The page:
First minister's questions

Perhaps the best advice one can give to aspiring politicians is: say what you intend to say, say it, then sum up what you have just said.

Tends to make your view clear - or, if it doesn't, then you've tried your best.

But there are umpteen other rhetorical devices. Assonance, antithesis, alliteration, of course - and onwards to Z.

At Holyrood today, Labour's Johann Lamont thought she would pre-empt Alex Salmond from deploying his customary oratorical devices. Or "tricks", as she called them.

Variously, she anticipated that he would: chuckle at his own jokes, cast a rueful sideways glance, quote selectively and answer, at length, a question he wasn't asked.

Ever eager to thwart, Mr Salmond of course did none of these things. At least not in response to Ms Lamont.

Rather he maintained throughout the doleful demeanour of a character in a Chekhov play who has just learned that grandpapa has hanged himself in the barn.

Ms Lamont had another tack to deploy. She turned from rhetoric to arithmetic. Mr Salmond, she alleged, was fiddling the figures in order to sustain a case for independence.

The Labour leader seemed to feel that Mr Salmond was inclined to "enjoy the comfort of opinion without the discomfort of thought". To quote JFK who is in our thoughts at the moment.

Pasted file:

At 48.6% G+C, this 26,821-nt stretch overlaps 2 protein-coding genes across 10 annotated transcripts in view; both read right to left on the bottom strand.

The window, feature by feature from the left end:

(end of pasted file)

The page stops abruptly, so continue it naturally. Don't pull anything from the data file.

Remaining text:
Her essential claim was founded upon the report from the Institute for Fiscal Studies which had suggested that, over the longer term, an independent Scotland would struggle because of declining oil revenues and an ageing population.

But she went further, directly comparing Mr Salmond to a succession of financiers who had either committed fraud or been found wanting in their business dealings.

There was a momentary gasp from the SNP benches as she proceeded but Mr Salmond seemed unmoved.

He deliberately maintained his calm outlook as he made two points: that the IFS report indicated that Scotland, with oil, currently outranked the UK on revenue; and that the future could be improved by growing the population and the economy.

When it was her turn, Ruth Davidson for the Tories deployed a few rhetorical devices of her own.

She said the first minister was "sticking his fingers in his ears", generating "fag packet promises" and delivering a prospectus which had "more holes than Rab C's string vest". I make that caricature, metaphor and simile.

Mr Salmond demurred. Then it was Willie Rennie's chance.

The Liberal Democrat leader characterised the reorganisation of the police as a "grand mess". Mr Salmond demurred again.

Mr Rennie persisted. Police reform, he said, had been billed as a "once in a generation opportunity".

Watch out, he said, for any similarly styled initiative which might be about to emerge from the Scottish government.

I'll put that down as irony.